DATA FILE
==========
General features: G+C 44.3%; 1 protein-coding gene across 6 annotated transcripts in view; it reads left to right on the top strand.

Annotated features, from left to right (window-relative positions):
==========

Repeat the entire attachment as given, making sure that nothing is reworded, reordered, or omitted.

General features: G+C 44.3%; 1 protein-coding gene across 6 annotated transcripts in view; it reads left to right on the top strand.

Annotated features, from left to right (window-relative positions):